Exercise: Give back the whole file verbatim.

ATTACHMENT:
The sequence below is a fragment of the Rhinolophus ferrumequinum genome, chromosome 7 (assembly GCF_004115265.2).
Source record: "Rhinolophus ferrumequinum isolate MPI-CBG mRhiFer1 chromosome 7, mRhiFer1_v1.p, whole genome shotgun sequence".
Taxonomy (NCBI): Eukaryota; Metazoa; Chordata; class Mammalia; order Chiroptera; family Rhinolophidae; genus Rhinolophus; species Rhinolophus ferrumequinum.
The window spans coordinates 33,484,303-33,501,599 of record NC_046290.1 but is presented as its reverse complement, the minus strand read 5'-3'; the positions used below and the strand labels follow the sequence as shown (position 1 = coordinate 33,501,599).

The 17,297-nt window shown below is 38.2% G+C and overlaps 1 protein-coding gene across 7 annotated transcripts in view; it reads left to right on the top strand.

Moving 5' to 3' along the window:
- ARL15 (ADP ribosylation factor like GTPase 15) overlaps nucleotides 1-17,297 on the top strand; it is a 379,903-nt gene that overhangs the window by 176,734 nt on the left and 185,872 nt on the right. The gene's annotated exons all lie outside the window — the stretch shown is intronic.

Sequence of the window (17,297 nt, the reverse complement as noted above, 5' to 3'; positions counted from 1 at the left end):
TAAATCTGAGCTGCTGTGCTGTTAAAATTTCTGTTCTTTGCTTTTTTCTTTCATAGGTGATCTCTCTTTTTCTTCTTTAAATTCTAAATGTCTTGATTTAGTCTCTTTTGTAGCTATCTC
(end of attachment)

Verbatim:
The sequence below is a fragment of the Rhinolophus ferrumequinum genome, chromosome 7 (assembly GCF_004115265.2).
Source record: "Rhinolophus ferrumequinum isolate MPI-CBG mRhiFer1 chromosome 7, mRhiFer1_v1.p, whole genome shotgun sequence".
Taxonomy (NCBI): Eukaryota; Metazoa; Chordata; class Mammalia; order Chiroptera; family Rhinolophidae; genus Rhinolophus; species Rhinolophus ferrumequinum.
The window spans coordinates 33,484,303-33,501,599 of record NC_046290.1 but is presented as its reverse complement, the minus strand read 5'-3'; the positions used below and the strand labels follow the sequence as shown (position 1 = coordinate 33,501,599).

The 17,297-nt window shown below is 38.2% G+C and overlaps 1 protein-coding gene across 7 annotated transcripts in view; it reads left to right on the top strand.

Moving 5' to 3' along the window:
- ARL15 (ADP ribosylation factor like GTPase 15) overlaps nucleotides 1-17,297 on the top strand; it is a 379,903-nt gene that overhangs the window by 176,734 nt on the left and 185,872 nt on the right. The gene's annotated exons all lie outside the window — the stretch shown is intronic.

Sequence of the window (17,297 nt, the reverse complement as noted above, 5' to 3'; positions counted from 1 at the left end):
TAAATCTGAGCTGCTGTGCTGTTAAAATTTCTGTTCTTTGCTTTTTTCTTTCATAGGTGATCTCTCTTTTTCTTCTTTAAATTCTAAATGTCTTGATTTAGTCTCTTTTGTAGCTATCTC